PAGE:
Buck in a hurry
One of the things I like most about hunting is how quickly a situation can change. This was proven to me once again today.
The last weeks were very hot and dry here in Germany. We barely had any rain at all and since I don't much like breaking a sweat while sitting in my stand, I had to take a break from hunting.
Today, however, was different. A nice lukewarm day averaging around 17°C with a few clouds and a calm breeze here and there. Perfect seeing as I'm more of a fall-person.
I picked a Drückjagdbock (a small stand for shooting driven game) at a sugar beet field, embedded in the forest at 3 sides, with the other side continuing over a ridgeline into a valley.
With clover to the left and right of the stand, I was confident that there would be some activity. Of course I took my 8mm along- just for good measure.
My predictions were right, since a doe with two fawns - and later a single buck - disappeared into the forest when I came up through the woods behind the stand.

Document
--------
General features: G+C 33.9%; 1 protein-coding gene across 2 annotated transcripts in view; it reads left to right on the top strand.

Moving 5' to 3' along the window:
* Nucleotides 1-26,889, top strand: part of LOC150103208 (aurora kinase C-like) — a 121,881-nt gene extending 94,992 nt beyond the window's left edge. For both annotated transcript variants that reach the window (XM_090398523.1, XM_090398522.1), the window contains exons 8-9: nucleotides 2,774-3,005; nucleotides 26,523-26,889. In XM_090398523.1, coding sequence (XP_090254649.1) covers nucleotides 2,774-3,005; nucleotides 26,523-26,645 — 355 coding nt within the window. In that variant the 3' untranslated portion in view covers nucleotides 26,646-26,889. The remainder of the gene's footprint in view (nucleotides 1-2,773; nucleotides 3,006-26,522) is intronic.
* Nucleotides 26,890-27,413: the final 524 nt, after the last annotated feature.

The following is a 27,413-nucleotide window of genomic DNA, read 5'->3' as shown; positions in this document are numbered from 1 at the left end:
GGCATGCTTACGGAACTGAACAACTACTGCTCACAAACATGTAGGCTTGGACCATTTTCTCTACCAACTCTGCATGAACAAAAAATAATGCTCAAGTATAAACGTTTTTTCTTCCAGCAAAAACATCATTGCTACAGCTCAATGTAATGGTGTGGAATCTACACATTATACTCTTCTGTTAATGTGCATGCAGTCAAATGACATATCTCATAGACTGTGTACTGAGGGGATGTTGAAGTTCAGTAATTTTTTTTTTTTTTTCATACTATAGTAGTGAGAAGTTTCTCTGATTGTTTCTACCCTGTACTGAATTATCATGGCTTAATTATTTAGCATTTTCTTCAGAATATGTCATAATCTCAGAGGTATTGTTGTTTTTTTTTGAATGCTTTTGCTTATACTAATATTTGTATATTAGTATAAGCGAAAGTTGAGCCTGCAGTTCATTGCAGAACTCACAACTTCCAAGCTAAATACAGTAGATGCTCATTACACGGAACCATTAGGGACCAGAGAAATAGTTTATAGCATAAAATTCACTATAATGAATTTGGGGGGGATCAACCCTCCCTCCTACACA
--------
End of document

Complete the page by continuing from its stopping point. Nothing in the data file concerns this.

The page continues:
After I made myself comfortable on the sitting board, a single doe quickly entered the field together with her fawn and started feeding. In the following hour a few other deer showed themselves, but no males at all.
Then, all at once, all hell broke loose. Furious cracking and rustling on the opposite side of the field - about 100m away - clued me in that something was about to happen, when suddenly a roe deer exited the brush and rushed towards my side of the field.
A quick look with the binoculars and it was clear that he was a small spike buck, clearly a taker. After him came a fork buck, antlers about ear-high.
When the small buck reached the seam of clover at the edge of the woods, I let out a sharp whistle to get him to stop. Whistle or not- he stopped alright and I saw my window.
The rifle rested firmly on the wooden spar of the stand and the dot closed in on the deer, when it turned away from me. That's when I noticed my heart pounding once again - deer fever strikes again.
A few deep breaths later, the deer turned broadside once again. With calm nerves, I took aim and fired. The forest folk went quiet as the report of the 8x57 rang out.
After cycling quickly, I saw all deer, except the fork buck, making a run for it. My buck soared up high and then dropped in his tracks. After 5 minutes had passed and the other buck had disappeared, I walked up to my deer.
The bullet had struck behind the shoulder blade, hitting the heart and lungs and scratching the liver. He most likely did not hear the shot.